Electronic Design

Switch-Fabric Technology Enables On-Chip Networks

Traditional IC bus architectures are running out of steam. As engineers try to leverage more and more intellectual property (IP), hanging more IP blocks off of standard buses makes them wider and slower. This forces "mezzanining" into a proliferation of dedicated buses. Worse, those buses get clogged with interchip traffic.

Arteris SA, a French startup, may hold the answer to on-chip traffic management in its network-on-chip (NoC) technology. By combining IP offerings and a design tool suite as well as services, Arteris is betting that a switch-fabric architecture can be the bridge to future generations of extremely complex and high-performance ICs that will no longer suffer from the congestion in today's high-end systems-on-a-chip.

The technology hinges on basic IP building blocks consisting of switches, links, bridges, and memory controllers (see the figure). It's a packet-based technology that's homogeneous and fully scalable. Yet the on-chip network handles 100% of on-chip traffic requirements, including data, control, and I/O signaling. Arteris is circumspect about the protocol embodied in its packets, as the actual product won't roll out until later this year. But the packets are multipurpose in nature, and they serve to enable optimal wire efficiency.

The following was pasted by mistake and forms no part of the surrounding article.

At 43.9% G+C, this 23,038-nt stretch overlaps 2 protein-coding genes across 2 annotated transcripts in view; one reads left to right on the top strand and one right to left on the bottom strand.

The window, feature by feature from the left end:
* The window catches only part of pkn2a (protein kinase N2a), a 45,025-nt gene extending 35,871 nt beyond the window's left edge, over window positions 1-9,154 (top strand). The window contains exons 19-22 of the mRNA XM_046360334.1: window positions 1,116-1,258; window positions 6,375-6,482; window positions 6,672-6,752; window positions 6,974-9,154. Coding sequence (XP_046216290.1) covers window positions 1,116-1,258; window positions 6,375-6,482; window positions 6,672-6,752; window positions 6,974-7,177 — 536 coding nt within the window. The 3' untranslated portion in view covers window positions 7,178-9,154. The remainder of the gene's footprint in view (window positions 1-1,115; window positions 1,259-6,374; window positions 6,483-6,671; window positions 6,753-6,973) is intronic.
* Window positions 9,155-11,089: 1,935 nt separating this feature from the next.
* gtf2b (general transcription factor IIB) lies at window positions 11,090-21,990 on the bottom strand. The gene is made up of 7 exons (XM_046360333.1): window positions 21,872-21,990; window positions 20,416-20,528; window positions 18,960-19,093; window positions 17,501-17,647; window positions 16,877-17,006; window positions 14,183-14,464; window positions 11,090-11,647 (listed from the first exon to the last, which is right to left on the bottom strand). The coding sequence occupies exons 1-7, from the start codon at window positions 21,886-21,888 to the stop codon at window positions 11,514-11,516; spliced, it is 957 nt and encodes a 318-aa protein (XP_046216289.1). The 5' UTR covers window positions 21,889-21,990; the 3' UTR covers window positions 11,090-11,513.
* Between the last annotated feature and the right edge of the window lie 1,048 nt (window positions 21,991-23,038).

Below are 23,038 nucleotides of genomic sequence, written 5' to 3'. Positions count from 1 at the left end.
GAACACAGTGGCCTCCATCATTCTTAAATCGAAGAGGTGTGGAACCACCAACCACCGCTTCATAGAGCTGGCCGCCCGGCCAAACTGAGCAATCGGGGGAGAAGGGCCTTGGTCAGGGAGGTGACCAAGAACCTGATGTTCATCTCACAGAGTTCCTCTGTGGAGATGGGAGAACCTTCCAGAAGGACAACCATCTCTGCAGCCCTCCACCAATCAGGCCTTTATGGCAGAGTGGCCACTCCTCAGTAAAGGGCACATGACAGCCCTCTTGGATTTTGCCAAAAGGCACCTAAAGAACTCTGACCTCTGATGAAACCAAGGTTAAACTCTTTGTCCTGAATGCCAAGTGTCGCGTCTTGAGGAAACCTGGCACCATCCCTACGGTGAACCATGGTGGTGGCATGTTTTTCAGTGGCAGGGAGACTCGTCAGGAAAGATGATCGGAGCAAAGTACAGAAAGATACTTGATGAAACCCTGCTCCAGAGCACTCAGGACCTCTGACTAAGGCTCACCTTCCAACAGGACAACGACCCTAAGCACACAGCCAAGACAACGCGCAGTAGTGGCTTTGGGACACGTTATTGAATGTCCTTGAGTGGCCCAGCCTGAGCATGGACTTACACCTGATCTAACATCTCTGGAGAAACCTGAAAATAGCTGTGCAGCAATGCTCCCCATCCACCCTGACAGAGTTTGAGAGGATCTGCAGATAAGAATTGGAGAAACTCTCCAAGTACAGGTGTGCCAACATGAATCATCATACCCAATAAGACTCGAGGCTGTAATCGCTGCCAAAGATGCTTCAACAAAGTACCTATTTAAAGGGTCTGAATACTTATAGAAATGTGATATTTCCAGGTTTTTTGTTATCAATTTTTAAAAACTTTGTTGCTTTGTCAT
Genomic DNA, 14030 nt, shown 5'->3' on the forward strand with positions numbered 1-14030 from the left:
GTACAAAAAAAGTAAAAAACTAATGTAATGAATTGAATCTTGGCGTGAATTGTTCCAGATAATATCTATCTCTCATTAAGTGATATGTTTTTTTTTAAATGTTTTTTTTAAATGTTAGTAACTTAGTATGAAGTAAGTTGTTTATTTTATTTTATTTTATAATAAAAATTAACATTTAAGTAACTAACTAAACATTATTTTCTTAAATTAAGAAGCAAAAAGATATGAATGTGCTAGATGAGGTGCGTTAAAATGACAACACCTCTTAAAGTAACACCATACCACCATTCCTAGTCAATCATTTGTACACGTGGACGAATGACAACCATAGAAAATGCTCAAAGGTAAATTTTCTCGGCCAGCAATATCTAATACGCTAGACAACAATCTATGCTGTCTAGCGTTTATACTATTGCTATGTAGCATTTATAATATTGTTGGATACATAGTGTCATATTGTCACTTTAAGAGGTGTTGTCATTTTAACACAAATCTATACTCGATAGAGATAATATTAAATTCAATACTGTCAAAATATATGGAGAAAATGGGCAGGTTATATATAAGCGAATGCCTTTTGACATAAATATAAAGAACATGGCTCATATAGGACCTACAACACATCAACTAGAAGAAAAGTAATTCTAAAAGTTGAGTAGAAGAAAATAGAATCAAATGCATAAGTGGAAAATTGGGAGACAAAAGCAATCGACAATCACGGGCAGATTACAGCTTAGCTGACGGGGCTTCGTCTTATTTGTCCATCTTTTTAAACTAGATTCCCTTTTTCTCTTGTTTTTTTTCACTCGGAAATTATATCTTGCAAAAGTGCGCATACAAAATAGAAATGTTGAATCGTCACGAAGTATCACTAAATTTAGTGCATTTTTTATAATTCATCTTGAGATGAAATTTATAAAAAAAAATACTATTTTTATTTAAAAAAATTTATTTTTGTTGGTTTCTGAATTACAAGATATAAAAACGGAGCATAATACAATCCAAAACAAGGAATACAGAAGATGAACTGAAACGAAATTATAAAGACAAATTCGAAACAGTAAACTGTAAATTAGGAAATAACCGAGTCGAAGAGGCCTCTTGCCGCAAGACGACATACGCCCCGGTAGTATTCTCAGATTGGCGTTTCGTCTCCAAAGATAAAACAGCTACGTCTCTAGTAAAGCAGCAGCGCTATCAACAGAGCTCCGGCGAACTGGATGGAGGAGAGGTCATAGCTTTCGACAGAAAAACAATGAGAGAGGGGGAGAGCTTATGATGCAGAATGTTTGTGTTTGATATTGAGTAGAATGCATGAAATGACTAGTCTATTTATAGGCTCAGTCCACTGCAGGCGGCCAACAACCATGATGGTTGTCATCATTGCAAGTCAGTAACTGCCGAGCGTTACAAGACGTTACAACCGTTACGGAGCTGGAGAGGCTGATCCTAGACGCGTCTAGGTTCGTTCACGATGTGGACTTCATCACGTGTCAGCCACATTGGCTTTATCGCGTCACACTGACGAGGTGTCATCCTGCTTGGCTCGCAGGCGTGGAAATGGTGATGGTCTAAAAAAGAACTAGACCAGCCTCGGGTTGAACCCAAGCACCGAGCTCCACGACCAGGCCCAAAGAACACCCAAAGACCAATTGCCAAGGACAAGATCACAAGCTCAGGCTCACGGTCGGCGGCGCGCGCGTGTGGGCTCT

The technology also employs a "globally asynchronous, locally synchronous" (GALS) approach where any number of switches and IP blocks can be defined as a synchronous subsystem. Multiple subsystems then can be connected asynchronously on a global basis for long-haul on-chip communication. Arteris says that the technique eases floorplanning and timing-closure issues.

The company's circumspection leaves some of the details of its technology lacking. In some ways, it's easier to say what Arteris' technology isn't—another IP socket technology in the mode of the Open Core Protocol. Yet the bridge IP included in Arteris' deliverables will make its network technology fully compatible with all existing IP socketing schemes, minimizing the rework required for individual IP blocks before integration.

A full suite of EDA tools will accompany the IP deliverables, with announcements of both coming later this year.

Arteris SA
www.arteris.net

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